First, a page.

Tuol Sleng Genocide Museum


  • Location: Street 113, Boeng Keng Kang, Phnom Penh, 3, Cambodia
  • Recommended reason: Place where you can learn about history of Khmer Rouge Revolution
  • Opening hours: 8:00-17:00
  • Entrance fee: Tickets are $3, free for students, researchers, and people under the age of 18.

Phnom Penh is the capital and the largest city of Cambodia. It is located in the delta between the Mekong River and Tonlé Sap Lake. Where to go in Phnom Penh if you are interested in the culture or history of Cambodia? In addition to the National Museum of Cambodia, there is a famous museum in Phnom Penh - Tuol Sleng Genocide Museum, also known as S-21 Prison, where you can learn about history of Khmer Rouge Revolution. The atmosphere of the museum is very dignified, and the visual picture is a bit chilling.


Where is Tuol sleng genocide museum located?

Tuol Sleng Museum, also known as the S-21 Prison, is located in the southern part of Phnom Penh. It was originally a high school called Tuol Svay Prey, whose name comes from Prince Sihanouk and has five buildings. In 1975, the school was transformed into a concentration camp and a collective execution center by the Communist Party of Cambodia (Khmer Rouge).

The building was covered with barbed wire with high-voltage electricity, and the classroom was transformed into a narrow cell and torture station. To prevent the prisoner from escaping, the window was blocked by iron bars and wrapped around the wires. After the renovation, the area was renamed Security Prison 21 (S-21), referred to as S-21, also known as Tuol Sleng.


History of Tuol sleng genocide museum

In 1975, the Khmer Rouge Revolution occupied Phnom Penh. In order to practice the classless society that it aspired to and step into communism, the population of more than 2 million in Phnom Penh and all major cities was driven to country. Private ownership was completely abolished. Money and commodities were cancelled. Cities and families were eliminated step by step. When all the population was rushed to the countryside, Pol Pot’s Khmer Rouge began the first round of cleansing, mainly for intellectuals at the time.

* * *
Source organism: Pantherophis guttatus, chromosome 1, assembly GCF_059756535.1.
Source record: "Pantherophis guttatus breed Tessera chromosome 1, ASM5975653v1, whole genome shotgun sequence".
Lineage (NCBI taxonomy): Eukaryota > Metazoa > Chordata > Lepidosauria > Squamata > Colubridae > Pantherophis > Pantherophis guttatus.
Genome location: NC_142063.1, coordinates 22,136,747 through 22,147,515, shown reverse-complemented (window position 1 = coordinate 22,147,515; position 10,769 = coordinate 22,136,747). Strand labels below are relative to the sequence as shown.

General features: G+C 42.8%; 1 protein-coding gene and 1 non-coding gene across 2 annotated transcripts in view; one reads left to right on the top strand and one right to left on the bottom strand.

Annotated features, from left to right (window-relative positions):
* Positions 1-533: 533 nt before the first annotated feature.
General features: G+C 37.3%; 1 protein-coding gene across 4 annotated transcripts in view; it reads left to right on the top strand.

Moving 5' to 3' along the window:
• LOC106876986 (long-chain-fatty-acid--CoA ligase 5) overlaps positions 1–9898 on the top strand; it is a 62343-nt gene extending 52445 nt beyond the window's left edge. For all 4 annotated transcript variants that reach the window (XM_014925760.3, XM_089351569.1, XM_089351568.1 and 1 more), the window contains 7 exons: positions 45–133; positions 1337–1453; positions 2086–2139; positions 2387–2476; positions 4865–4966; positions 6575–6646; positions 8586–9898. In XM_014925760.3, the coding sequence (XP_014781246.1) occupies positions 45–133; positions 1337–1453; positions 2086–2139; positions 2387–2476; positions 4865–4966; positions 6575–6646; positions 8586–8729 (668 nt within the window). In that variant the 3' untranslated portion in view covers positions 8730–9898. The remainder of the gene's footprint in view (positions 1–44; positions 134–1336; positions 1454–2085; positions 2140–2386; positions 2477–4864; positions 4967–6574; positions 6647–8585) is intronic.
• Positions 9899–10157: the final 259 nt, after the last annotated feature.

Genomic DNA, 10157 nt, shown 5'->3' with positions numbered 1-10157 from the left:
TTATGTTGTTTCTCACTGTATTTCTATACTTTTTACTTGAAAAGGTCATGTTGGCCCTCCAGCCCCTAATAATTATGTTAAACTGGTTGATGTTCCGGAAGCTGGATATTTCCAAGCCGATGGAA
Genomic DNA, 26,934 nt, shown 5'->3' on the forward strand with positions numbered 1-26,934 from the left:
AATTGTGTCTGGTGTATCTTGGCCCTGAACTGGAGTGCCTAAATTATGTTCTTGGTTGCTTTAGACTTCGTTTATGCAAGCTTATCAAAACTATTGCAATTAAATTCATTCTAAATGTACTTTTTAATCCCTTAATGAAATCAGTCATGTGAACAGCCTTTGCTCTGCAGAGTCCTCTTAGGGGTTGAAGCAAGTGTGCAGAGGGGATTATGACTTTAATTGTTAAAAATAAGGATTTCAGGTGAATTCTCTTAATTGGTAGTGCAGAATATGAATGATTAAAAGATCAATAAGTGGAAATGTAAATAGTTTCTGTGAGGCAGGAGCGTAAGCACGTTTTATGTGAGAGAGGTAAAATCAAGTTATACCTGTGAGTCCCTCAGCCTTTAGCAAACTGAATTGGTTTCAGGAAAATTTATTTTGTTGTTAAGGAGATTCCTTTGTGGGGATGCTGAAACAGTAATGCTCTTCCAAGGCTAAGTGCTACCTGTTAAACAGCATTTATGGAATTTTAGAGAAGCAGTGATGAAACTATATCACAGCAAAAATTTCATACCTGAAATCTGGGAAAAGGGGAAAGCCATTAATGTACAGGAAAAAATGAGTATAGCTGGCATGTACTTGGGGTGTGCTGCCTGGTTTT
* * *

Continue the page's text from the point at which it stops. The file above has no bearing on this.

Pol Pot declared that intellectuals can return to the city with priority, so more than 20,000 teachers, civil servants, doctors and the bourgeoisie in the eyes of the Khmer Rouge regime, among them women, children, even pregnant women and babies - were brought back to Phnom Penh, and then were concentrated in the Security Prison 21 (S-21), where they were brutally tortured. Many of the dead people were buried in the mass graves of the prison, and the rest were sent to a Killing Fields of Choeung in the suburbs. In the five years ruled by the Khmer Rouge, more than 2 million people were massacred, accounting for 30% of the country's total population. When Vietnamese forces liberated Phnom Penh in 1979, there were only 14 bodies and 7 survivors left in the concentration camp. The instruments and presentations displayed in the museum are creepy.


Life in S-21 prison

Life in the S-21 concentration camp is extremely bloody and terrifying. After the prisoner arrives at the concentration camp, he must first take a photo archive, then take off all the clothes on his body for a full-body examination to remove items that may cause suicide, and then they are taken to the cell. Prisoners held in smaller cells were shackled on the wall, while prisoners held in larger cells were all tied to a long iron bar. The prisoner must sleep on the cold ground, not being shackled, and even being shackled while sleeping.

  • Why there is Tuol sleng genocide museum?

Cambodia was originally a Buddhist country. Buddhism pays attention to love, respects life and does not harm the soul. However, the Khmer Rouge changed it. After taking power, the government evacuated the city, abolished the currency, closed Buddhist temples and schools of all sizes, and completely revolutionized it!

  • What is it for?

The Holocaust massacre is not a racial, tribal or religious conflict, but a complete socialist society that is more purely reconstituted than the Soviet Union, China and Vietnam. In order to achieve this goal, it refuses to try any peaceful transformation or persuasion education method, cancel any transition period, choose the simplest and direct method, and use the violence to eliminate a part of the population from the beginning to achieve social transformation.


How to get there?


  • It is only 1.4 km from the must-see attraction Independence Monument, 2.2 km from National Museum of Phnom Penh.
  • In the city, you can walk or take a tuktuk to get there. Take a tuktuk from the Royal Palace is about $1. The distance is approximately 3 km.


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